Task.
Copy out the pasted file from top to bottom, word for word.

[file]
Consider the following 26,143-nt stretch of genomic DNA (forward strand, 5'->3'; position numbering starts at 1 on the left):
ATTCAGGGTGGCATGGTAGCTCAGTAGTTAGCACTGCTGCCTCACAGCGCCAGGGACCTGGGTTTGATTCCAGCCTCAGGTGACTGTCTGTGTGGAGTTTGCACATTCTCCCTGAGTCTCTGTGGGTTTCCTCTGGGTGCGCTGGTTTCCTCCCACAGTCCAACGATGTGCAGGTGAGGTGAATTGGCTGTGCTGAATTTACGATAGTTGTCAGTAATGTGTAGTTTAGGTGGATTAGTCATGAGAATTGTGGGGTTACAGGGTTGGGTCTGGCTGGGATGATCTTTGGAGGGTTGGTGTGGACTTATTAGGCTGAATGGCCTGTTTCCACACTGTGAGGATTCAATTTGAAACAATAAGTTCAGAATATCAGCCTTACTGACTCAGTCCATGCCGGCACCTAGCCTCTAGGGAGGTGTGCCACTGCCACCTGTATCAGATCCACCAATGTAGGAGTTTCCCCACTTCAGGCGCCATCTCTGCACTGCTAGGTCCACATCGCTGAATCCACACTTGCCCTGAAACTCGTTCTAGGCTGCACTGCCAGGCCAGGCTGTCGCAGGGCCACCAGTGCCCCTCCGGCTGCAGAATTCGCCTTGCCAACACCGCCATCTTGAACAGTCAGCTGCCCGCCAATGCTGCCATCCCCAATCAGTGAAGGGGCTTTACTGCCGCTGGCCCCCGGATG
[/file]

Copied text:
Consider the following 26,143-nt stretch of genomic DNA (forward strand, 5'->3'; position numbering starts at 1 on the left):
ATTCAGGGTGGCATGGTAGCTCAGTAGTTAGCACTGCTGCCTCACAGCGCCAGGGACCTGGGTTTGATTCCAGCCTCAGGTGACTGTCTGTGTGGAGTTTGCACATTCTCCCTGAGTCTCTGTGGGTTTCCTCTGGGTGCGCTGGTTTCCTCCCACAGTCCAACGATGTGCAGGTGAGGTGAATTGGCTGTGCTGAATTTACGATAGTTGTCAGTAATGTGTAGTTTAGGTGGATTAGTCATGAGAATTGTGGGGTTACAGGGTTGGGTCTGGCTGGGATGATCTTTGGAGGGTTGGTGTGGACTTATTAGGCTGAATGGCCTGTTTCCACACTGTGAGGATTCAATTTGAAACAATAAGTTCAGAATATCAGCCTTACTGACTCAGTCCATGCCGGCACCTAGCCTCTAGGGAGGTGTGCCACTGCCACCTGTATCAGATCCACCAATGTAGGAGTTTCCCCACTTCAGGCGCCATCTCTGCACTGCTAGGTCCACATCGCTGAATCCACACTTGCCCTGAAACTCGTTCTAGGCTGCACTGCCAGGCCAGGCTGTCGCAGGGCCACCAGTGCCCCTCCGGCTGCAGAATTCGCCTTGCCAACACCGCCATCTTGAACAGTCAGCTGCCCGCCAATGCTGCCATCCCCAATCAGTGAAGGGGCTTTACTGCCGCTGGCCCCCGGATG